Node:Mathematical errors, Next:, Previous:Run-time errors, Up:Debugging

### Mathematical errors

Mathematical errors are a special kind of run-time error. They may not necessarily cause your program to crash, but they are likely to produce all sorts of strange results if you are doing some complex calculations in your program. Consider the following line of code:

```root = sqrt (-1.0);
```

Readers with a smattering of mathematics will recognise that this code cannot give a sensible answer. The square root of -1 is a complex number called i. The number i is a so-called imaginary number, and cannot be represented by a floating-point value, which is what the `sqrt` function returns.

What happens in such a case? Two things:

1. The value returned is a special floating-point macro such as `NAN` (which means "not a number") or `INFINITY`.
2. More importantly from a debugging standpoint, a floating-point exception occurs. An exception is an error condition, and when a floating-point exception is raised, as the jargon goes, an error flag is set in the operating system, signifying what kind of exception it was (in other words, what kind of error caused the exception to be raised).

There are several kinds of floating-point exception:

• `FE_INVALID`: The "Invalid Operation" exception. Raised if the operands are invalid for the given operation, for example, if you are trying to take the square root of a negative number, as above.
• `FE_DIVBYZERO`: The "Division by Zero" exception. Raised when a finite, nonzero number is divided by zero.
• `FE_OVERFLOW`: The "Overflow" exception. Raised when the result cannot be expressed as a finite value, for example when a finite, nonzero number is divided by zero. Whenever this exception is raised, the `FE_INEXACT` exception is also raised.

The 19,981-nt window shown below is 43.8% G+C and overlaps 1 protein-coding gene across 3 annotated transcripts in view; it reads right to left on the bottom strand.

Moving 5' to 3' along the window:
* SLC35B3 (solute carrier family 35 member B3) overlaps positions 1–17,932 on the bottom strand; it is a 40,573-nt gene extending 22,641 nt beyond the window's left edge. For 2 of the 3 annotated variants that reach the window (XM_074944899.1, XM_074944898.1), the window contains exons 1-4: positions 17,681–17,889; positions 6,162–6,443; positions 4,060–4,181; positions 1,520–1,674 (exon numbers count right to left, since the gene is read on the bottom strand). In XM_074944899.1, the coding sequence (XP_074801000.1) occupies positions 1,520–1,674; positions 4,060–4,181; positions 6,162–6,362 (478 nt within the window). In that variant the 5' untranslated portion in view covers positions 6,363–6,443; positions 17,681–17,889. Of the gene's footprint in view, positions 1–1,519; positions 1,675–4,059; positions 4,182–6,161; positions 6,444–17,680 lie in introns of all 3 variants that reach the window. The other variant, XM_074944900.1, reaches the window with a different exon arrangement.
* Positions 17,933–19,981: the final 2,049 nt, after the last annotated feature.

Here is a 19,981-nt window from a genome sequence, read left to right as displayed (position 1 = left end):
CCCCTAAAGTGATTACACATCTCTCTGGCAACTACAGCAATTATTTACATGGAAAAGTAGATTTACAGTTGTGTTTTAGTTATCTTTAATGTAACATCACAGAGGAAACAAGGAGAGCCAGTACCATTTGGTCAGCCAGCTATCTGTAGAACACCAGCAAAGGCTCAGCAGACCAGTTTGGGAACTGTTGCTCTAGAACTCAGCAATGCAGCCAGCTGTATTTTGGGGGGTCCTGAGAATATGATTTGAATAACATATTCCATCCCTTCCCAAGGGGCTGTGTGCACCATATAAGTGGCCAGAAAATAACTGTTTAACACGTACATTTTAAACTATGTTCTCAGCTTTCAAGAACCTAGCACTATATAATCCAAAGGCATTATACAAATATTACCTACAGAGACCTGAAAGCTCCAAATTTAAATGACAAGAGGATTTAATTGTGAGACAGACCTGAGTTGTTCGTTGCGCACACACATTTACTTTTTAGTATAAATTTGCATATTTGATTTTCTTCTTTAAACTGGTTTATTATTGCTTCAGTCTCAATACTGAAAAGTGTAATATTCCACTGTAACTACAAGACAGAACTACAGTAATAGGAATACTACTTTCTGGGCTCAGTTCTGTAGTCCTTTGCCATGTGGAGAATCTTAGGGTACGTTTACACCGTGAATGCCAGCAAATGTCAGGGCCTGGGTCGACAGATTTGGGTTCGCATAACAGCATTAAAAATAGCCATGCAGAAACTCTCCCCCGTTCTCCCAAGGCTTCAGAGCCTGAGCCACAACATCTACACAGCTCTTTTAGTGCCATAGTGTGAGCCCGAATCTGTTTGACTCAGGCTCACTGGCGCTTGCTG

• `FE_UNDERFLOW`: The "Underflow" exception. Raised when an intermediate result is too small to be calculated accurately, or when an operation's rounded result is too small to be normalized. Normalisation, roughly speaking, is the process of converting a number to scientific notation, such as converting 235 to 2.35e2, where the mantissa, or number to the left of the `e`, must not be zero. See Floating point variables, for more information on scientific notation.)
• `FE_INEXACT`: The "Inexact" exception. Raised if a rounded result is not exact, for example when calculating an irrational number such as the square root of 2.

You can test for these exceptions with the `fetestexcept` function, which takes one parameter, a bitwise OR'd list of the exception flags from the list above for which you are testing, and returns a nonzero value containing a bitwise OR'd list of the flags you passed it for the exceptions that actually occurred. You can also clear selected flags with the `feclearexcept` function, which accepts a bitwise-OR'd list of exception flags to clear, and returns zero if it was successful. (You can pass either of these function the macro `FE_ALL_EXCEPT`, which contains all of the floating-point exception flags OR'd together.)

In case this explanation is unclear, let's look at a practical example.